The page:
R. v. Cole, 2021 ONCA 759, October 27, 2021, at paragraphs 82 to 85:
As Binnie J. made clear in Handy, at para. 76, “[t]he principal driver of probative value … is the connectedness (or nexus) that is established between the similar fact evidence and the offences alleged”. Connectedness refers to the logical chain of permissible reasoning that enables the extrinsic evidence to inform the issue the evidence is offered to prove. Therefore, for a proper evaluation of connectedness to occur, the issue that the extrinsic misconduct evidence bears upon must be precisely identified: Luciano, at para. 230.
Evidence of extrinsic misconduct which does no more than “blacken” an accused’s character is inadmissible: Handy, at para. 31. In other words, a chain of reasoning between the extrinsic misconduct evidence and the issue sought to be proved will not be permissible if its relevance depends on the inference that the extrinsic misconduct evidence shows the accused to have the kind of general discreditable disposition or bad character to be capable of committing the offence charged: Handy, at paras. 31-36, 65, and 68. To fortify a conviction by relying on the general inference that ‘the accused is the type of person to commit this kind of offence so they may have done so’ carries the risks of illogically and unfairly disregarding the possibility of rehabilitation, and encouraging the police to “round up the usual suspects”: Handy, at para. 38.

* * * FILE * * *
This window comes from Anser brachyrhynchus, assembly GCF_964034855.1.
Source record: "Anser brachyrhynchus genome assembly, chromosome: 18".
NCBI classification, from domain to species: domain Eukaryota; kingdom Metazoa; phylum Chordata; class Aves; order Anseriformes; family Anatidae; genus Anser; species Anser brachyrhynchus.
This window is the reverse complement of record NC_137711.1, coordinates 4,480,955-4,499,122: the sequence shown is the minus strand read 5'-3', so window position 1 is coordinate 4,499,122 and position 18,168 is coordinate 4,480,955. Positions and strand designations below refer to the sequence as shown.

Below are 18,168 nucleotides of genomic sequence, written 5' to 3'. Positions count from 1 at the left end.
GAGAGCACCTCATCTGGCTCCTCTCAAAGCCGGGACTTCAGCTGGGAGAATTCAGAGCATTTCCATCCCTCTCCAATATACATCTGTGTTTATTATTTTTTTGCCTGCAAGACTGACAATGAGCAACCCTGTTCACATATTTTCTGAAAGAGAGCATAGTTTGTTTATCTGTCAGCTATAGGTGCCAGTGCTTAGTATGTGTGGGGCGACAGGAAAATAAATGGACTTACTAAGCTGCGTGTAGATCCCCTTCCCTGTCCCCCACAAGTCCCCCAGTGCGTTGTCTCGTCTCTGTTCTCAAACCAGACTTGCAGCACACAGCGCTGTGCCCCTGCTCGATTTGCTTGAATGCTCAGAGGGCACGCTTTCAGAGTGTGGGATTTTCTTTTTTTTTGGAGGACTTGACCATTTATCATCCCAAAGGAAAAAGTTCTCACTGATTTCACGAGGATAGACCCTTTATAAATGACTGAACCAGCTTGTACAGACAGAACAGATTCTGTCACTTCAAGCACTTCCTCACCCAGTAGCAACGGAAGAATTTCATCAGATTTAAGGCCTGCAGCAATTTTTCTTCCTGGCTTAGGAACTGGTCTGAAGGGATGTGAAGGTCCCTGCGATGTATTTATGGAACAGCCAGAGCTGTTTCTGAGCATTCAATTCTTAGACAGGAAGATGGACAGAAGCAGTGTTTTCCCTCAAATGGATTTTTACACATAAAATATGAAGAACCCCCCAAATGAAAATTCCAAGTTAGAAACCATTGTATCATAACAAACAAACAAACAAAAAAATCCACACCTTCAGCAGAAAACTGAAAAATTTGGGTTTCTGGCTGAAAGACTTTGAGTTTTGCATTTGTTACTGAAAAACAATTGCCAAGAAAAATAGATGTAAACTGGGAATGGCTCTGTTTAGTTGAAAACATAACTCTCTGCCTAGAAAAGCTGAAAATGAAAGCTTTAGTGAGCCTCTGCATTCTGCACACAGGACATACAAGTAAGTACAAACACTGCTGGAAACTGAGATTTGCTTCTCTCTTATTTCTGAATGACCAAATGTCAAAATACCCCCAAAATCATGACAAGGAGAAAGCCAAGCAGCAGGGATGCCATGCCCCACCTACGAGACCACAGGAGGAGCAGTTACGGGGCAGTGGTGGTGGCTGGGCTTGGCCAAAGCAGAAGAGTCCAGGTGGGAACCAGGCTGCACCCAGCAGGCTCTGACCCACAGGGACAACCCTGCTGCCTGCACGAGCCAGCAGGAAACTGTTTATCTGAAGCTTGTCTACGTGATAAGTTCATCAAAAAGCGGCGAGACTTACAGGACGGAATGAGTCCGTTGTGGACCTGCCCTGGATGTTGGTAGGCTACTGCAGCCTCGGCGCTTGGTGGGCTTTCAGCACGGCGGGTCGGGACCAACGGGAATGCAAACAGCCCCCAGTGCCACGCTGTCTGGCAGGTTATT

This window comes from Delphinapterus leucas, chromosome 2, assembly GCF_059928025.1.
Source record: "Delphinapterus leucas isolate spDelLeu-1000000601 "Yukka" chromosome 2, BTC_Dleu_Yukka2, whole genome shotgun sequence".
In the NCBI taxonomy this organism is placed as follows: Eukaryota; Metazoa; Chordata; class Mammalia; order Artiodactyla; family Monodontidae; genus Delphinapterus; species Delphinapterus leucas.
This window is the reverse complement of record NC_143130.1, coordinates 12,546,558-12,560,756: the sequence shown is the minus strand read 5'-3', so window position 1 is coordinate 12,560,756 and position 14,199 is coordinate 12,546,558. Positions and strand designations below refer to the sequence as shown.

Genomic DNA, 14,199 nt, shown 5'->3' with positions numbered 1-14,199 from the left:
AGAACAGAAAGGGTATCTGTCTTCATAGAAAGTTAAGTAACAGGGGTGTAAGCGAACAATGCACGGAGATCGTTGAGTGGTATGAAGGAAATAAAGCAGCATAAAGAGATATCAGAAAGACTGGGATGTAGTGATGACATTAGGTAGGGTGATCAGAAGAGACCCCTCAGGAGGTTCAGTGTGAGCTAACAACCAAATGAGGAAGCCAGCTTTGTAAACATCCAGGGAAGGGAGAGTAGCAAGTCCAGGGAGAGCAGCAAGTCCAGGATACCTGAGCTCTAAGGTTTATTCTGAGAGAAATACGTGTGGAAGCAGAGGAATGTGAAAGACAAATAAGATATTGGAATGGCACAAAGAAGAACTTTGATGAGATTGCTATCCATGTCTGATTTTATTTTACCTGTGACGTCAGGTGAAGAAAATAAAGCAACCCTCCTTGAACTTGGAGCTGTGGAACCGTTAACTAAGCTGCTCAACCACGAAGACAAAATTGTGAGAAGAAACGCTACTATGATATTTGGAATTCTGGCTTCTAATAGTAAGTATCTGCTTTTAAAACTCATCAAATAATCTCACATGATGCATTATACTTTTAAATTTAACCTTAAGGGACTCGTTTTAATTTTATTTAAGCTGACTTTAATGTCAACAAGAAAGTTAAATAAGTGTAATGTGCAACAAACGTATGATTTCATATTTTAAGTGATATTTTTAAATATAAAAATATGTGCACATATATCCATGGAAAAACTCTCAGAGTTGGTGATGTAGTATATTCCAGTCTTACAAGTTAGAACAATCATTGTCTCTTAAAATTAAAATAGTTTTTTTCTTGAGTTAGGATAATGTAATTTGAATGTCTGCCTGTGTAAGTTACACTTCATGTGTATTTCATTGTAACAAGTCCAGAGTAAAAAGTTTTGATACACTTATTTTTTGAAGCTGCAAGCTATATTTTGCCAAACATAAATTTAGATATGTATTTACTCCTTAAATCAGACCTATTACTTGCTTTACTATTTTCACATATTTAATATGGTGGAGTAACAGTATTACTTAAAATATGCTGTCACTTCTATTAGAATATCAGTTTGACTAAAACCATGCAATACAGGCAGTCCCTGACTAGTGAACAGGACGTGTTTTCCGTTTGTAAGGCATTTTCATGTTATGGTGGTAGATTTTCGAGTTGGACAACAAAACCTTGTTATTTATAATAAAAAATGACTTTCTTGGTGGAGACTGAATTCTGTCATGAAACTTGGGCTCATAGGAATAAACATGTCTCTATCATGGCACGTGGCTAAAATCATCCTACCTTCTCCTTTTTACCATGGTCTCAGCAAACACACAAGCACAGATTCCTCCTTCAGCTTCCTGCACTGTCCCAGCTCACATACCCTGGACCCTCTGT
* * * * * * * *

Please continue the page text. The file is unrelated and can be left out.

In addition, convicting a person because of the type of individual they are, rather than what they are proved to have done, is contrary to the basic principle that an accused person is presumed innocent unless and until the Crown proves that they have committed the specific offence alleged: Luciano, at para. 219; Handy, at para. 43.
Therefore, if evidence depends solely on a forbidden chain of general reasoning for its connectedness, its probative value will not outweigh its prejudice. Even if the evidence does not depend for its relevance on a forbidden chain of reasoning, the evidence will not be admissible if the probative value of the evidence relating to the permissible inference does not outweigh the prejudicial effect the evidence will have.